The National Building Museum is an often overlooked attraction in Washington, DC. Ruth and I went there, took a tour, and judged it a fine place for both a family and an architecture enthusiast to experience. Two of its 6 display areas are devoted to children, the well above-average gift shop has a lot of kid-oriented stuff, and helping them learn building skills is a stated goal. Home Depot is a big supporter.
Free tours of the building at 401 F Street downtown are offered daily at 11:30, 12:30, and 1:30. Taking this tour is the only way to gain access to the 4th floor for a knockout sight of the Great Hall, which is about 15 stories tall. The view may cause vertigo. This hall is so impressive that 18 presidential inaugural balls, from Grover Cleveland in 1885 to Barak Obama, have been held in it. If the ball has a military theme, it will probably be held here.
The building’s construction is distinctive. Its architect was Montgomery C. Meigs, a traveler, engineering genius, and Civil War Quartermaster General appointed by Abraham Lincoln. Meigs went to Italy, loved it Renaissance architecture, and modeled his Pension Building design on a Vatican structure. A display about him seen in the National Building Museum describes him as larger than life, cantankerous, and unusually tall by 19th century standards. He had $400,000 to spend on this innovative building that has built-in air flow that amounts to an early and clever form of air-conditioning. The U.S. Government still owns it. Built between 1882 an 1887 in a pre-steel era, Meigs design relied on cast iron and bricks. It was no easy feat to build the Great Hall, and he solved the problem of making it soar by erecting 8 enormous brick columns that are among the tallest in the world. They are painted to look like marble. This is just one fascinating feature for Meigs fire-proof building that was first used as a government pension bureau and Civil War memorial, then stuffed with government agencies, and is now a museum. As is typical of grand old buildings, it was threatened with demolition in the 1980s but survived thanks to a presidential committee.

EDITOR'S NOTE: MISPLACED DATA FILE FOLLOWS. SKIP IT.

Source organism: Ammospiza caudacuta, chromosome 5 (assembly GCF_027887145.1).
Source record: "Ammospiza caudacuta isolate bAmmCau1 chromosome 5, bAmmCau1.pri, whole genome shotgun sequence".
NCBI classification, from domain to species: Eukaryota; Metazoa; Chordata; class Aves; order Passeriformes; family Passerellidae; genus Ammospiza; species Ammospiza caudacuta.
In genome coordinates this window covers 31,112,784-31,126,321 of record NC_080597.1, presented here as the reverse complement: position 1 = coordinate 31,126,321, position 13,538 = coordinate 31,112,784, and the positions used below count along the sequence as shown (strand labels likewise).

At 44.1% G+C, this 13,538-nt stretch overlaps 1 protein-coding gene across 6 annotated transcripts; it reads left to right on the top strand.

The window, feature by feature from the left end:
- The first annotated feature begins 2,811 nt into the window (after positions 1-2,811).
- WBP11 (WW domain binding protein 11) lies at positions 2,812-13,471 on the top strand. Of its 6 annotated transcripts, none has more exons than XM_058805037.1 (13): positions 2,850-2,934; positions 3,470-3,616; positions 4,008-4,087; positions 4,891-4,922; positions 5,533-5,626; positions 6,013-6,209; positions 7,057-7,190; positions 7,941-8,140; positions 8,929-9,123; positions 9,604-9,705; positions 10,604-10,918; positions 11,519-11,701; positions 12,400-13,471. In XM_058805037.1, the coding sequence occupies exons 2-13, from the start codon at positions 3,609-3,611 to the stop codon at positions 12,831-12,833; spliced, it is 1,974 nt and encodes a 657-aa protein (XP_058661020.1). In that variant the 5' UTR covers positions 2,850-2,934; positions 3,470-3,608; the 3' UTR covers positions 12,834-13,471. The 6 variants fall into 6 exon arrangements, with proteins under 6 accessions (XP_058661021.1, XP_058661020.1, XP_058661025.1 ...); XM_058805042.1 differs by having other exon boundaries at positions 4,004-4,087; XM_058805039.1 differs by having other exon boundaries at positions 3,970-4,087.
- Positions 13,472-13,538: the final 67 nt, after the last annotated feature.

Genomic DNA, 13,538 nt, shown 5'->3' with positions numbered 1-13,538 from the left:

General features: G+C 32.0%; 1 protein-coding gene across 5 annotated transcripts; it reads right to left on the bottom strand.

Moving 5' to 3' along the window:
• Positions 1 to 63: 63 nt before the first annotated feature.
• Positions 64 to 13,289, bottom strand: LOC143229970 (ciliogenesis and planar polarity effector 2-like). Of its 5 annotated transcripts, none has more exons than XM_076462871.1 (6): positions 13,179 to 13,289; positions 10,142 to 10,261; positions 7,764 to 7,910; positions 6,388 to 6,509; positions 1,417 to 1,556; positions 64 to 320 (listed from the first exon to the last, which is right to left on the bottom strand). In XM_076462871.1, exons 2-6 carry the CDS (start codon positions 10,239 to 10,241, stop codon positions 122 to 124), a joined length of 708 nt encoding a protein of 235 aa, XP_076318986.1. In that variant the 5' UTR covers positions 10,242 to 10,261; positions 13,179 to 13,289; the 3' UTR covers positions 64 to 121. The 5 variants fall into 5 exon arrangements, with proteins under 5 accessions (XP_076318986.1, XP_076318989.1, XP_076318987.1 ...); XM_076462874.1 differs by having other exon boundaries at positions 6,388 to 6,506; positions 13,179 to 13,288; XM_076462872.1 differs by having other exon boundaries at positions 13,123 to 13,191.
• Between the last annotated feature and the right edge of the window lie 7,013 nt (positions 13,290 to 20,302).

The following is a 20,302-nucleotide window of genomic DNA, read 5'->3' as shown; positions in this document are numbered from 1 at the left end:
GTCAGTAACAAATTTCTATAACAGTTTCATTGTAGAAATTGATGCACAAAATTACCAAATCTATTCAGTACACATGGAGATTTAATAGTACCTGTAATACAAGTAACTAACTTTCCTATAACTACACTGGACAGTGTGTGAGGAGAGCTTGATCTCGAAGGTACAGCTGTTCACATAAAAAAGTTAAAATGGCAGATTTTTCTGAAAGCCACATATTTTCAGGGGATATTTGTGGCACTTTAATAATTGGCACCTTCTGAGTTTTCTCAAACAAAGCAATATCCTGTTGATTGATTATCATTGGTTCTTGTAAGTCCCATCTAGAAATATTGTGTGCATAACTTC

It took 15,500,000 bricks to create “Meigs Big Red Barn”.